Hi, I’m Craig Kendall, the author of The Asperger’s Syndrome Survival Guide. In today’s issue we will discuss…
Autism Treatment and Adults –
Finding Services after Age 18
Recently I received a question from a reader…
I’m 25 almost 26 with Asperger’s. I was diagnosed at age 16 and wasn’t able to get the right help that was needed. Is there still even a chance to get help at my age?
The fact that you were diagnosed before the age of a18 is helpful. If someone has NEVER been diagnosed before the age of 18, the obvious disadvantage is that they miss out on therapies and other services they could have accessed through the IEP (Individualized Education Program) and, for people with more severe autism, they are not able to access Regional Center services (California only) if they are diagnosed after 18.
Changes in Law Helps those with Asperger’s Syndrome/Autism
Starting in July, 2012, in California, the law goes into effect that insurance companies MUST cover “behavioral health treatment” for individuals with Autism Spectrum Disorder (ASD). A similar law has gone into effect in many other states. You have not indicated where you live or exactly what type of “help” you want, but I think the best bet for behavioral or psychological services would be through insurance coverage.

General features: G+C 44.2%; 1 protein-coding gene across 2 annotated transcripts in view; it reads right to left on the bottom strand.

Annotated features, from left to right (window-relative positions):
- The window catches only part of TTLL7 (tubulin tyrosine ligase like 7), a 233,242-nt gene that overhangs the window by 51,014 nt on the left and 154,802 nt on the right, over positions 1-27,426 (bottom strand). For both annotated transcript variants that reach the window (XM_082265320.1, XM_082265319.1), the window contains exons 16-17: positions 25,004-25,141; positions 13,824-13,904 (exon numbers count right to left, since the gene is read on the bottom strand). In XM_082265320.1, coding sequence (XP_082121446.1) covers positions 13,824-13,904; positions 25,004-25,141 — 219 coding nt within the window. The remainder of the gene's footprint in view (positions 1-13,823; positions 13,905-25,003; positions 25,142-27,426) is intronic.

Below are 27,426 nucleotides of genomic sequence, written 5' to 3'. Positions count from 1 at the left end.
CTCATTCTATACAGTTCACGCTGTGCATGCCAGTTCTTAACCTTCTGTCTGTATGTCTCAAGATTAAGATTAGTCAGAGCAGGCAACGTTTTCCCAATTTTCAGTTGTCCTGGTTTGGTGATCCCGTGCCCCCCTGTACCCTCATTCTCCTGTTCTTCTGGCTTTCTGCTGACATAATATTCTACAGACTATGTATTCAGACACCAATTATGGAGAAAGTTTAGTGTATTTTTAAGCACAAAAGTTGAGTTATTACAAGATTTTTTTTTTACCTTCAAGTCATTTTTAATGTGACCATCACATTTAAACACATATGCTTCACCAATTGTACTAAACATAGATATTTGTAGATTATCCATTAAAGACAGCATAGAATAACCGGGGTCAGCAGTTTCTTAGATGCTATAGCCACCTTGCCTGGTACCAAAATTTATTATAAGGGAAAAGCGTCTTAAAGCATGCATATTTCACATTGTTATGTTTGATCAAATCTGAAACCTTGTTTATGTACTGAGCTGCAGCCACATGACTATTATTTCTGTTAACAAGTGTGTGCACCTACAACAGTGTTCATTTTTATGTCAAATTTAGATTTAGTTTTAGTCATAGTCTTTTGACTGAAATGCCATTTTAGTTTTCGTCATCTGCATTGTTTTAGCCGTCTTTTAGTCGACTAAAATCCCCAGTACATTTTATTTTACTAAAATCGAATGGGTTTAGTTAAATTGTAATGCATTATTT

Insurance Coverage and Autism
Many policies allow families to continue to cover a child up to the age of 26 years, so this is another possible resource before your birthday. If you want help with accessing speech, physical, or occupational therapy, you may have some luck checking with a local university that is training students to become physical or occupational or speech therapists. Many universities offer open “labs” or otherwise will work free of charge with people who volunteer to be the recipient of the student’s services.
According to Dr. Kristy DeZonia of TERI Inc., in Oceanside, CA “I’ve actually had some of the best assessments ever for my students and adults through this method.”
Your Asperger’s syndrome is a disability diagnosis and as such should qualify you to take advantage of vocational rehabilitation supports for employment or employment training. Realize that vocational rehabilitation will not help you much with typical job related problems for folks with Asperger’s syndrome such as social/interpersonal problems on the job. These are better addressed through psychological services covered by insurance.
If you receive SSI disability money, you may possibly be able to access residential supports (such as board and care facilities). Finally, I would strongly recommend that you connect with an Asperger’s support group. These people, more than anyone, should know where the best help is located. For help in finding these groups, see Autism/Asperger’s Syndrome Support.
For more information to help adults with Asperger’s syndrome and high function autism see the book Thriving in Adulthood with Asperger’s Syndrome.